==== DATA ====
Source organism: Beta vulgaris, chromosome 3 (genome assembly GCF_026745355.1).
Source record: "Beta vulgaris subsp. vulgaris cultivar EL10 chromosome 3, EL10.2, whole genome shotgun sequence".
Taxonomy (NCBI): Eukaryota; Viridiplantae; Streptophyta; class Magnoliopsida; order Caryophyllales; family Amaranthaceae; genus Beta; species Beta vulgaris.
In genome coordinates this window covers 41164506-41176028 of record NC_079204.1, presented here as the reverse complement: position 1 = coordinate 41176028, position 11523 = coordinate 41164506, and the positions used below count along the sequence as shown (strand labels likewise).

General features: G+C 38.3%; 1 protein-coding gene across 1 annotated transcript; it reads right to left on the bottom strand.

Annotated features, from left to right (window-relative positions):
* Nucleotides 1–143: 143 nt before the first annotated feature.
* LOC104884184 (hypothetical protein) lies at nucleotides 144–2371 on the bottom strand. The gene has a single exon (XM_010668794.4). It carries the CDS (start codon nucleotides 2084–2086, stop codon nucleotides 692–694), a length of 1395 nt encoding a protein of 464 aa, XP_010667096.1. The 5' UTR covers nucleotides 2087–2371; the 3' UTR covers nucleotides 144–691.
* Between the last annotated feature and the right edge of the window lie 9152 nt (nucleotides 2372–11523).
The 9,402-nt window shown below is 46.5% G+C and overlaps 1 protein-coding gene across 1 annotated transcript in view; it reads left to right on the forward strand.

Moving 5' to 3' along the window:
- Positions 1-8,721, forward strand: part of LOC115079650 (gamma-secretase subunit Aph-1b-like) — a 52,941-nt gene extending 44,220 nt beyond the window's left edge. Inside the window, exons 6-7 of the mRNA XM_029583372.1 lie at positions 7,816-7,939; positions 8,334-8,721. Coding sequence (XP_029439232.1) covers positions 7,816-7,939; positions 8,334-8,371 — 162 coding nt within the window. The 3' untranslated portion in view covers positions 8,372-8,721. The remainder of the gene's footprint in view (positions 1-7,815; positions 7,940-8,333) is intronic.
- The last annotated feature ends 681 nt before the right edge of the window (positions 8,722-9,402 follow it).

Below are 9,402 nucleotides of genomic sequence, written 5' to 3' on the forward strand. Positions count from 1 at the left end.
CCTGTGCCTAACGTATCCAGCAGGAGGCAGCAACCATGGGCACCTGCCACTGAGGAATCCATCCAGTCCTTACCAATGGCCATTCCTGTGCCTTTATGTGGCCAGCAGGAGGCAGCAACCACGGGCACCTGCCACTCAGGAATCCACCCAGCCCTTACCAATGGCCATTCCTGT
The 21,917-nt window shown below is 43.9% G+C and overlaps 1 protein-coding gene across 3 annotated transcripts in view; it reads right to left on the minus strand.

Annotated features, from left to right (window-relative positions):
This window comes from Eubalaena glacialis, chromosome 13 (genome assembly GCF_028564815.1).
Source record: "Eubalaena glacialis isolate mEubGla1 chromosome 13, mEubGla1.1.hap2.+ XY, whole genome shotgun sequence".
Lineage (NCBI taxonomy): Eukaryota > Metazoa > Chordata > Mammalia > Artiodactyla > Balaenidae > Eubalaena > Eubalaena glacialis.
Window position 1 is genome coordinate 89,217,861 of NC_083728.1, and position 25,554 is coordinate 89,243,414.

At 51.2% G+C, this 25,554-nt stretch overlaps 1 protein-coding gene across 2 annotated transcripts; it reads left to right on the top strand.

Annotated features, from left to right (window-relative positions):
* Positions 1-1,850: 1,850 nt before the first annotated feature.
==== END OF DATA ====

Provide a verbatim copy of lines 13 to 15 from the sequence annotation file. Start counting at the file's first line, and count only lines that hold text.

- The last annotated feature ends 681 nt before the right edge of the window (positions 8,722-9,402 follow it).

Below are 9,402 nucleotides of genomic sequence, written 5' to 3' on the forward strand. Positions count from 1 at the left end.
CCTGTGCCTAACGTATCCAGCAGGAGGCAGCAACCATGGGCACCTGCCACTGAGGAATCCATCCAGTCCTTACCAATGGCCATTCCTGTGCCTTTATGTGGCCAGCAGGAGGCAGCAACCACGGGCACCTGCCACTCAGGAATCCACCCAGCCCTTACCAATGGCCATTCCTGT